Royal Crown originally applied for DIET RITE PURE ZERO and PURE ZERO in 2005, claiming first use of those marks in commerce in that same year. The Trademark Office granted registrations for DIET RITE PURE ZERO and PURE ZERO in 2017, but it required Royal Crown to disclaim ZERO. Royal Crown did not object to the disclaimer and includes the disclaimer as part of its registrations.
Royal Crown filed oppositions with the TTAB against Coca-Cola’s various ZERO applications between 2007 and 2009, arguing that ZERO was descriptive, if not generic, when applied to beverages with no calories, carbohydrates or sugar. The TTAB disagreed and ruled that ZERO was not generic and, despite finding that ZERO was descriptive, determined that it had acquired distinctiveness, giving Coca-Cola the exclusive right to use and register its ZERO-based marks in connection with beverages. Royal Crown appealed those rulings to the Federal Circuit.
“A mark is generic if its primary significance to the relevant public is the class or category of goods or services on or in connection with which it is used,” according to the Trademark Manual of Examining Procedure. To decide whether a mark is generic, the Trademark Office evaluates the following under the test set forth in H. Marvin Ginn v. International Association of Fire Chiefs: 1) What is the genus of the goods or services at issue; and 2) Does the relevant public understand that the mark refers primarily to that genus of goods or services?
A mark can be generic for a genus of products or services if the relevant public understands that the term refers to a key aspect, quality or characteristic of that genus. Evidence of the public’s understanding can come from, among other things, consumer surveys, purchaser testimony, dictionary listings, trade journals and news publications. In an opposition proceeding, the opposer has the burden of proving genericness.
The Federal Circuit ruled that the TTAB failed to consider that ZERO can be generic for a key aspect, or subcategory, of soft drinks, sports drinks or energy drinks, specifically, beverages with few or no calories, carbohydrates or sugar. It doesn’t matter if the relevant public uses or says “zero” when referring to such beverages, according the court. The key is whether the relevant public understands the meaning of ZERO when used in combination with the word COKE to refer to drinks that have zero calories, zero carbohydrates or zero sugar. If the public understands that ZERO refers to those kinds of drinks, then ZERO is generic.
On remand, the Federal Circuit instructed the TTAB, in determining the genericness of ZERO, to consider the public’s understanding of the term ZERO in the context of soft drinks with zero calories, carbohydrates or sugar, as opposed to soft drinks generally—a test the TTAB incorrectly failed to resolve. If ZERO is deemed generic, then Coca-Cola will need to disclaim its right to use the term ZERO, except as used with COKE ZERO or its other brand-formative ZERO marks.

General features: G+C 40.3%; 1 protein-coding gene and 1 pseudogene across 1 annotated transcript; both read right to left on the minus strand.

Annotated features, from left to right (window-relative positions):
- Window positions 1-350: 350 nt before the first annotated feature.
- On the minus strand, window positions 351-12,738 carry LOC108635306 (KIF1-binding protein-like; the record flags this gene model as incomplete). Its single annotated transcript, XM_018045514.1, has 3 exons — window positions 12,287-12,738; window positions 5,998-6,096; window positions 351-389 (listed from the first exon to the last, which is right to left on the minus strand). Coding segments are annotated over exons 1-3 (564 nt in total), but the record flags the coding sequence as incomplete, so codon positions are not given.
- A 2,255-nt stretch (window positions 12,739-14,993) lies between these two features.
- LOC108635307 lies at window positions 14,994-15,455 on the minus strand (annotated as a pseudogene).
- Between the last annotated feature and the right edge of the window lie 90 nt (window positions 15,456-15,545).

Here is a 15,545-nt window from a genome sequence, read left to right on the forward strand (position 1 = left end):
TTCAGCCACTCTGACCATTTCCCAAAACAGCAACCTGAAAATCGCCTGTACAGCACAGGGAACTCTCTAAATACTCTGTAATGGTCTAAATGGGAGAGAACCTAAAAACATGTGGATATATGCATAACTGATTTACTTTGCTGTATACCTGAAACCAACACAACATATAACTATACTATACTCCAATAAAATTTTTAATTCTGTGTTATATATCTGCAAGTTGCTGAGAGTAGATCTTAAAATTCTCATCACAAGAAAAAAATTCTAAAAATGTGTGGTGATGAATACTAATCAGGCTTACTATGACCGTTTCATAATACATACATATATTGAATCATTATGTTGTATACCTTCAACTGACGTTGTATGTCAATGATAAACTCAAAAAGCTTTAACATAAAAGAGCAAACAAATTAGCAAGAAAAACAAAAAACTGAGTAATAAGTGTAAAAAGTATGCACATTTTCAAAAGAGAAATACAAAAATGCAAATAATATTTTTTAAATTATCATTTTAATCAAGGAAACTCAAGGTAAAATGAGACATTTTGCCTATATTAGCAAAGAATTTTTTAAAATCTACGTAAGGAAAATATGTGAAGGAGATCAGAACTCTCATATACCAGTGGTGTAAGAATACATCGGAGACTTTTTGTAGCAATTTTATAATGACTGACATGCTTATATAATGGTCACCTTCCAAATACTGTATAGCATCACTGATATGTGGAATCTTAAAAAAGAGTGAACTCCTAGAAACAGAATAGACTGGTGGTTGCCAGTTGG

Descriptive marks, which describe an ingredient, quality, characteristic, function, feature, purpose or use of the applied-for goods or services, are only protectable upon a showing of acquired distinctiveness. Such a showing requires the applicant to prove that the mark has become distinctive through use in commerce.
Case law has distinguished between generic terms and marks that are “so highly descriptive as to be incapable of exclusive appropriation as a trademark.” Although the “highly descriptive” designation is not a statutory ground for refusal, the examiner may consider whether a mark is highly descriptive when evaluating whether a mark may be registered based on acquired distinctiveness.
In the opposition proceeding Royal Crown brought against Coca-Cola, Coca-Cola needed to demonstrate that ZERO had acquired distinctiveness in order to obtain a registration without a disclaimer. Coca-Cola’s burden of proof increased with the level of descriptiveness deemed by the TTAB; the more descriptive the term, the more evidence of acquired distinctiveness required.
The Federal Circuit found that the TTAB never made a ruling as to the degree of descriptiveness of ZERO and vacated the TTAB’s finding that Coca-Cola had acquired distinctiveness in the term ZERO as a result. On remand, the court instructed the TTAB to make an express finding that ZERO was descriptive and explain how the evidence supports that conclusion. Notably, during the appeal, Coca-Cola conceded that ZERO was at least merely descriptive, meaning that the only issue was whether ZERO had acquired distinctiveness.
To summarize, the TTAB will have to make findings according to the following process:
The Federal Circuit determined that the TTAB incorrectly required Royal Crown to provide direct evidence of consumer perception to support its genericness challenge. The TTAB deemed insufficient Royal Crown’s evidence that other companies used ZERO combined with their own soft drink names or marks, other registrations and applications of those names or marks, and third-party and even Coca-Cola’s descriptive use of “zero” and “0” on packaging and marketing materials. The Federal Circuit disagreed and ruled that such evidence is never categorically insufficient to support a finding of genericness.